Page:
Gyms and leisure centres across Liverpool city region — home to around 1.6 million people — will be forced to shut on Wednesday as the area becomes the first placed under “very high” risk restrictions.
Boris Johnson claimed to have reached agreement with city leaders over the move, which also shuts pubs, bars and casinos and introduces household mixing and travel curbs.
But Labour’s Liverpool mayor Joe Anderson distanced himself, saying closing gyms was a “Government decision not ours”.
“Me on Saturday to No 10 officials ‘Gyms are safer than supermarkets, more COVID-19 transmissions come from our schools and retail than Gyms’,” he tweeted.
“Response ‘we are not closing schools or restricting retail, so we can only go for Hospitality & leisure.'”
The petition on the Parliament website said gyms are “following strict guidelines and most members are following rules in a sober manner”.
“The gyms are a huge benefit for users, not just physically but mentally too,” the petition says.
It adds: “In such a stressful time people need a viable way to exercise. Using home equipment just isn’t sufficient, unless every person in the UK has hundreds of pounds to pay out on equipment (much of which has increased in price since the pandemic).”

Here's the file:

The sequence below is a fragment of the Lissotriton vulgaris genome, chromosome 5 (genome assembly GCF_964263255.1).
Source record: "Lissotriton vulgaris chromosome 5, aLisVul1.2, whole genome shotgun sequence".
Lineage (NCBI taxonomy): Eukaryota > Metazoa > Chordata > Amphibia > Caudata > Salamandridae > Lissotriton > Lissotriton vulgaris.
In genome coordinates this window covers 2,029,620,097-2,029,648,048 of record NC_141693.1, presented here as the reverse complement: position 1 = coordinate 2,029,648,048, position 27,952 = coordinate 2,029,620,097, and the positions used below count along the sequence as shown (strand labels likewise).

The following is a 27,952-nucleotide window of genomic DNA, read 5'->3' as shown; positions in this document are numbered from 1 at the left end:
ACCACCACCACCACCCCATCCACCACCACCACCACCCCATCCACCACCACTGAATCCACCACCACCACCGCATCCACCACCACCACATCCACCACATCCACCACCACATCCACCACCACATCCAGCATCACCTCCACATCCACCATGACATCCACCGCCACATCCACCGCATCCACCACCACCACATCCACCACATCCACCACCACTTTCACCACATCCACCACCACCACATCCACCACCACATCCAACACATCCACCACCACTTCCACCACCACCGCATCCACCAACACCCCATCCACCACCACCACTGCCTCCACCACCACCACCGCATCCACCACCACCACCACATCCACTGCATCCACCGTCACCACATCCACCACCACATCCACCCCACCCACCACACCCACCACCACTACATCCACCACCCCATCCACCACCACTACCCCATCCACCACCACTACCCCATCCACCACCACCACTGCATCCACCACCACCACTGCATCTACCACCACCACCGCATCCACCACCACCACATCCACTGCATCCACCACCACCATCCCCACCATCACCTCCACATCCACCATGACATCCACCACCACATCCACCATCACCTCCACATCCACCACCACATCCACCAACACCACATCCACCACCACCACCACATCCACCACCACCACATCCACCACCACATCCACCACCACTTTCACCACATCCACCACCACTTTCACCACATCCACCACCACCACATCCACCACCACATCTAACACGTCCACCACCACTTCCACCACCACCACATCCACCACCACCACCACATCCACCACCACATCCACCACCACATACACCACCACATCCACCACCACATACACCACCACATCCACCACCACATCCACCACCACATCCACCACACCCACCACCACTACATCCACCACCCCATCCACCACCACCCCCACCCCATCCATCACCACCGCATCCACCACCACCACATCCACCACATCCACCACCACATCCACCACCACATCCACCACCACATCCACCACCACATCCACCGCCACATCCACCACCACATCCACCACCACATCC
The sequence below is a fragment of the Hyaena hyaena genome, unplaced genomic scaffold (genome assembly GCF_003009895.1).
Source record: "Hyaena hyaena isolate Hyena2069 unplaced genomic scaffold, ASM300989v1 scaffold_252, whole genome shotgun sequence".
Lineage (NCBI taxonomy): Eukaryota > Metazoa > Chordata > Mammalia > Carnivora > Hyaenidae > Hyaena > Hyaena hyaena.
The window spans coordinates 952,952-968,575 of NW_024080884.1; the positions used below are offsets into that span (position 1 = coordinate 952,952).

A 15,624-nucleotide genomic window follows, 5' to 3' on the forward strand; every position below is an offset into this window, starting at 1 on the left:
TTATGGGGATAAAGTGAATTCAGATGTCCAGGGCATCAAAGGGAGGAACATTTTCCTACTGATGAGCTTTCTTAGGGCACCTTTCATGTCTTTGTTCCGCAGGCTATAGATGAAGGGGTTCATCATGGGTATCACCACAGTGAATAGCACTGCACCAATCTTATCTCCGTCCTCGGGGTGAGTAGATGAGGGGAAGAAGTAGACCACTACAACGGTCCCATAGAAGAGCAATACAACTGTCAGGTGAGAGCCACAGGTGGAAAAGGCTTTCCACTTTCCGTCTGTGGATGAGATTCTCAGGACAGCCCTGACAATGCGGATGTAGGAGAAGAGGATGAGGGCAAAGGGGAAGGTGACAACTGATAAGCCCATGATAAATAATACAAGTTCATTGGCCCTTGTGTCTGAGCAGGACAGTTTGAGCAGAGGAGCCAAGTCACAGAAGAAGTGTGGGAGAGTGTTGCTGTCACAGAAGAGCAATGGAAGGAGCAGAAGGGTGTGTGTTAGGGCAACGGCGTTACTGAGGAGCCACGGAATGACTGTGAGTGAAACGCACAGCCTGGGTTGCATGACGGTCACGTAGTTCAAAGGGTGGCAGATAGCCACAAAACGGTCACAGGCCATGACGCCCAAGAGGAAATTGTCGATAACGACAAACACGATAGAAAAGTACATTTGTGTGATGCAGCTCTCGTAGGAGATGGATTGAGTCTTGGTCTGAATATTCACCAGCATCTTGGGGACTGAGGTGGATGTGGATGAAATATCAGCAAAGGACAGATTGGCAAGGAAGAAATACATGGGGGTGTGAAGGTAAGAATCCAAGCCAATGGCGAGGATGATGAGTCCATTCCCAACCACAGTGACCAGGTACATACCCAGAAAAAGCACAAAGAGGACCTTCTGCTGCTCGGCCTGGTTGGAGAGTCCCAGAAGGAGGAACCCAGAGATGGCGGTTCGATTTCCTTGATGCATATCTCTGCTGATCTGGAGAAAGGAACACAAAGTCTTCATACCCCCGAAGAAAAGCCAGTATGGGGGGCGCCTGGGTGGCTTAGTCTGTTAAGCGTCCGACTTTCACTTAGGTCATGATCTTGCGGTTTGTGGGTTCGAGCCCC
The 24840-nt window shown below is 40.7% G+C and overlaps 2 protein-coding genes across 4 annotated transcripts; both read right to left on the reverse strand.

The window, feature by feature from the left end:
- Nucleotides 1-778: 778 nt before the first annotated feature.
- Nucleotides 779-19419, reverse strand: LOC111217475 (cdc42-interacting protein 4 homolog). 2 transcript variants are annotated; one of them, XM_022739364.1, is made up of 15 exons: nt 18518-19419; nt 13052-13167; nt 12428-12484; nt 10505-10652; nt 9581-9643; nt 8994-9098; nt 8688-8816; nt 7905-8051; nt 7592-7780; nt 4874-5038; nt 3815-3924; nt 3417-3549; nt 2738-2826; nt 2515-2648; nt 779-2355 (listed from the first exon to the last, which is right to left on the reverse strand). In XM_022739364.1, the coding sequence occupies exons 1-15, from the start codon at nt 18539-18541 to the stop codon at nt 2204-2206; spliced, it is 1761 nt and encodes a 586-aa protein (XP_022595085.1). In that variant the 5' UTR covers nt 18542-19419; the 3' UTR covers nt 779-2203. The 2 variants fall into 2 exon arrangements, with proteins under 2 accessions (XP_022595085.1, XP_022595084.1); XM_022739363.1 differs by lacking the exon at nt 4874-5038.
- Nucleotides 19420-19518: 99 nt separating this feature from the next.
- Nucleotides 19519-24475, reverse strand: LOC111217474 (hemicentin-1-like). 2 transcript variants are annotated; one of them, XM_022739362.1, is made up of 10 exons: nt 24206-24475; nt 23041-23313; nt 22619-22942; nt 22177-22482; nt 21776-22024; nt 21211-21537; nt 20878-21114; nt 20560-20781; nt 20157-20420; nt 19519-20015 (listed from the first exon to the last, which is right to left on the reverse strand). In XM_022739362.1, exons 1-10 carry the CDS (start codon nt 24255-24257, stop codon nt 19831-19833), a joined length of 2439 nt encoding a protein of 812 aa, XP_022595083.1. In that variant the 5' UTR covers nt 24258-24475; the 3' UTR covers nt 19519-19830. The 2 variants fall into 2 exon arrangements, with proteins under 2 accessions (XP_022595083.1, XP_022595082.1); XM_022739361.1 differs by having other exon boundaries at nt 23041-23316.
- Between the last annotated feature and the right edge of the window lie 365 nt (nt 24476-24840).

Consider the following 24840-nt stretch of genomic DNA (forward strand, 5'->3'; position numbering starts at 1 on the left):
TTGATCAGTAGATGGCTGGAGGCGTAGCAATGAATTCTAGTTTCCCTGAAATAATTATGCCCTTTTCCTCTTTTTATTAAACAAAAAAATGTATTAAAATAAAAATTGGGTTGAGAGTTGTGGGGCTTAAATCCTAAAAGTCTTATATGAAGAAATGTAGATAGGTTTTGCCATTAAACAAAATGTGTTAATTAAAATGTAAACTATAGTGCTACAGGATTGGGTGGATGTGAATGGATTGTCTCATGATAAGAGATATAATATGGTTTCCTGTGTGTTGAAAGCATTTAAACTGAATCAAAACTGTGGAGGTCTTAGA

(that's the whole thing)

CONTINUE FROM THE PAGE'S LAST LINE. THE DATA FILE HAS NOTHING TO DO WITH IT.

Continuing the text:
The Government is obliged to respond this week to the petition as it has surpassed 10,000 signatures, and it will be considered for a debate if it passes 100,000.
PureGym, the UK's largest gym chain with seven sites in the Liverpool area, called for the closures to be reversed. "There is no scientific basis for this decision," it said.
"The true facts and data we have at a national and local level shows that gyms are safe with no evidence of Covid-19 transmission.
"Gyms are vital in supporting the nation's mental and physical wellbeing and our members and other gym-goers in the area are bitterly disappointed to have these facilities taken away from them."
Under the new Covid alert levels, pubs and bars must shut in “very high” tier areas but leisure closures are at the discretion of local leaders.
Professor Chris Whitty, England’s chief medical officer, has warned even tougher curbs may be on their way after Sage, the Government’s scientific advisory group, urged a “circuit break” lockdown three weeks ago.
Labour leader Sir Keir Starmer became the latest to call for a two or three week national lockdown, which would likely close gyms.